In his office, Samford University President Andrew Westmoreland does not create the atmosphere of hierarchy. Sure, he’s the university president, but he sat across from me and talked with me as if we are friends, not as if I am a 21-year-old student interviewing him. He even flipped the interview around and started asking me questions about myself. Talking like this with students, either in his office or around campus, is what Westmoreland is always doing and what has defined him as president of Samford University. It also is the most gratifying part of the job for him.
“I get out of the office and I walk to wherever it is I’m going and I have conversations with students along the way, or the university center, or the library, or any of the classroom buildings or they come to see me to talk about a problem or question,” Westmoreland said. “I have drawn tremendous energy and insights from student conversations. I think that has kept me reasonable, fresh and sometimes relevant over the years.”
To think of Westmoreland is to think of the essence of Samford University. From Pops with the President during Connections weekend as a freshman to the final walk on Centennial Walk as a graduate alongside Westmoreland, he is the bookend of every student’s experience at Samford. Now it’s his turn to take his final walk.
“People have said, ‘isn’t this a bittersweet time for you?’ And it’s not. It’s not at all. It’s entirely sweet. There’s no bitter about it,” Westmoreland said. “That doesn’t mean that I don’t cry from time to time because it’s poignant and that’s not lost on me. I’m entirely happy about all of it. Happy I’ve been here. Happy with what so many people have done in a positive way while I’ve been here.”
With his role as university president coming to a close, Westmoreland said he has “no regrets at all.” He also laughed and stated that he is surprised that he and his wife are retiring in Birmingham. Westmoreland was resistant to coming to Birmingham in the first place, he said, not wanting to leave his role as university president at his alma mater Ouachita Baptist University in Arkansas. When Alabama Governor Albert Brewer, who was on the search committee for the university president years ago, asked for Westmoreland to visit Samford and consult with the committee, he did not realize he was being interviewed for the position himself. Throughout the process, Westmoreland witnessed the integrity and love these people had for the university and the kindness of people within the community, which persuaded him to give Samford a chance.
The Samford community sure is thankful Westmoreland gave the university a chance. From his First Thoughts email at the beginning of every month, talking to students as he makes them pancakes in the Caf, to recording a TikTok video, Westmoreland has impacted the community greatly during his time as university president. While he may have shaped and imparted advice and wisdom to so many, students have done the same to him, especially throughout this past year.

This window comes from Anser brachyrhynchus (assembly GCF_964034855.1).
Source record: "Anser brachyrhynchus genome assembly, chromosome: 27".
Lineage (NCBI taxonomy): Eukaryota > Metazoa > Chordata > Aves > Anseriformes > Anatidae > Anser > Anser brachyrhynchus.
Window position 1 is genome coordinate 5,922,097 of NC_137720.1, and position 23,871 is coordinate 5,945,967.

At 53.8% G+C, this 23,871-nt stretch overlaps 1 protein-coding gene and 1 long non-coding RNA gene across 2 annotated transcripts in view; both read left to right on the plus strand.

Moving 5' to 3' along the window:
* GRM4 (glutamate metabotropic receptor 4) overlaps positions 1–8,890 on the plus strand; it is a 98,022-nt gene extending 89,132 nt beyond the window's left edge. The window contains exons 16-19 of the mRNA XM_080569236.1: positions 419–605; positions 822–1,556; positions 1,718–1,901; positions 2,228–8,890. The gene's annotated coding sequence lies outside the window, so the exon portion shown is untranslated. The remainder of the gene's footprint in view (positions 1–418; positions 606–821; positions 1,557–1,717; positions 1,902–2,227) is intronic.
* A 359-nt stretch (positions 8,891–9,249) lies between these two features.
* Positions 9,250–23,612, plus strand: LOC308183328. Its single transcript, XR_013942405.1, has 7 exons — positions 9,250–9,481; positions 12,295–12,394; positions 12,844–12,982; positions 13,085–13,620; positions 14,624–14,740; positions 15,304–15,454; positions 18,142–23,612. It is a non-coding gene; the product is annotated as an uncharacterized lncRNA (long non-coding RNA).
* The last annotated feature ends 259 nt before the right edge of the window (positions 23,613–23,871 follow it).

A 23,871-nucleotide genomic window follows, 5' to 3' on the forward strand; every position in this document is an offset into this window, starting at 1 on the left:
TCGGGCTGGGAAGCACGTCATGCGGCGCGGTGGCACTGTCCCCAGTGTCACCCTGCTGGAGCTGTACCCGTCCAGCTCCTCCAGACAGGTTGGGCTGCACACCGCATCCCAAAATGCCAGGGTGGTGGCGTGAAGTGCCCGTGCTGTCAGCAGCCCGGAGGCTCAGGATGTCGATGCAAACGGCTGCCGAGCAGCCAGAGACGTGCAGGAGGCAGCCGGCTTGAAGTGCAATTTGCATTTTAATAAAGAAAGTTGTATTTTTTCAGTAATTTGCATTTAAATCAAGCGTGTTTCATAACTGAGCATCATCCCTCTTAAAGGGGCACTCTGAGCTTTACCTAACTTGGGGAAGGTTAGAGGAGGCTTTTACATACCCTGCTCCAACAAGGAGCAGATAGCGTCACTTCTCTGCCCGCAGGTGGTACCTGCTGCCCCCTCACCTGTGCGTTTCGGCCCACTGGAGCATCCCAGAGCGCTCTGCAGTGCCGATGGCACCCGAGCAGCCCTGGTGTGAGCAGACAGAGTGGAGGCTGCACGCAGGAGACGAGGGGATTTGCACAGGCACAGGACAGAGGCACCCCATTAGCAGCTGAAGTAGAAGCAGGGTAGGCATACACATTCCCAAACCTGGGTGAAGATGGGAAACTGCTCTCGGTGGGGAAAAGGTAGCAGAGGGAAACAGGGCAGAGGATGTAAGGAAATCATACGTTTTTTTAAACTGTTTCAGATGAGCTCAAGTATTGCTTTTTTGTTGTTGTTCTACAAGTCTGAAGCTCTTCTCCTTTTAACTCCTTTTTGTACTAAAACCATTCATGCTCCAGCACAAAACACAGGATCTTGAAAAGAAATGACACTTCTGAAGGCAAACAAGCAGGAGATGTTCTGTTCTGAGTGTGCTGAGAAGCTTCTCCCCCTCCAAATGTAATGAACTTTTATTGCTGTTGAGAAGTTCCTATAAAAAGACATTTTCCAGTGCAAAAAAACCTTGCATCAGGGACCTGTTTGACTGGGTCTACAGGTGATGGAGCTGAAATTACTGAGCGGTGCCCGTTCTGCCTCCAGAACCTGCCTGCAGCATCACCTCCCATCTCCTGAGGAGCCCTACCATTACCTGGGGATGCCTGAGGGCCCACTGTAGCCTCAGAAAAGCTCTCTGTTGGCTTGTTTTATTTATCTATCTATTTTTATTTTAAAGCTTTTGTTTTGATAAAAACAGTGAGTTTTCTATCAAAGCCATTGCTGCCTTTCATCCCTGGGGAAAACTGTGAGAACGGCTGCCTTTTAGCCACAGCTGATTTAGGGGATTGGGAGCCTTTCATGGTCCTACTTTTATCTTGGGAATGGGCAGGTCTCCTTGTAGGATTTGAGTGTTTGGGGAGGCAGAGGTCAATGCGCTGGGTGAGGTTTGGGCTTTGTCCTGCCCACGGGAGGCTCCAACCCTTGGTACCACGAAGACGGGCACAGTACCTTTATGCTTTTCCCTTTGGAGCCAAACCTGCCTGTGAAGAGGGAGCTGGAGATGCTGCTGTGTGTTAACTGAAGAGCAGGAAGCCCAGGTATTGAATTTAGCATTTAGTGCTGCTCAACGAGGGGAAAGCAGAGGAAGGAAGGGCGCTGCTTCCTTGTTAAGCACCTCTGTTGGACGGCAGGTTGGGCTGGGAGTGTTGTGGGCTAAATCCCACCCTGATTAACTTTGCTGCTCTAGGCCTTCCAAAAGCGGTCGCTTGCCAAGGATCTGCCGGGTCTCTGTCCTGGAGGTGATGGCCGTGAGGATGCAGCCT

“What students have taught me this past year is everything is going to be okay,” Westmoreland said. “I try to be hopeful and present a confident attitude, but back here in the back of my head I was wondering what in the world is gonna happen, not only to us, but so much of higher education. We have had the same problems everyone has had…but students have figured out how to cope with all of that and do well with it. So there is a prevailing message for me that despite all of the worries, things usually are okay.”
He is a team player, listening to and working with students and his peers to make the university a better place. Westmoreland loves wrestling with an idea or problem about the university in the middle of the night and coming into work early or calling his peers in the morning to talk about how to execute that idea. By noon, they have a solution and work as a team to make something better happen.
He is going to miss having those people he can call at 7 in the morning, but he knows this is the right time to step down as president. Plus, retiring a year earlier than what everyone expected allowed for an element of surprise, which Westmoreland loves.
“I didn’t want to be an 80% person. I wanted to go out at 100%,” Westmoreland said. “Jeanna and I both came to the understanding that this is the time.”
Westmoreland is proud to say he has given the university 100% and is excited to pass the job on to someone else he knows will do the same. His wish for the students and the Samford community is to treat President-elect Beck Taylor and his wife, Julie, the same way they have treated him throughout the years. Because, as Westmoreland said, the way the Samford community has treated him “couldn’t be better.”
Selah Vetter is a junior from Knoxville, TN double majoring in JMC and Spanish with a concentration in print journalism.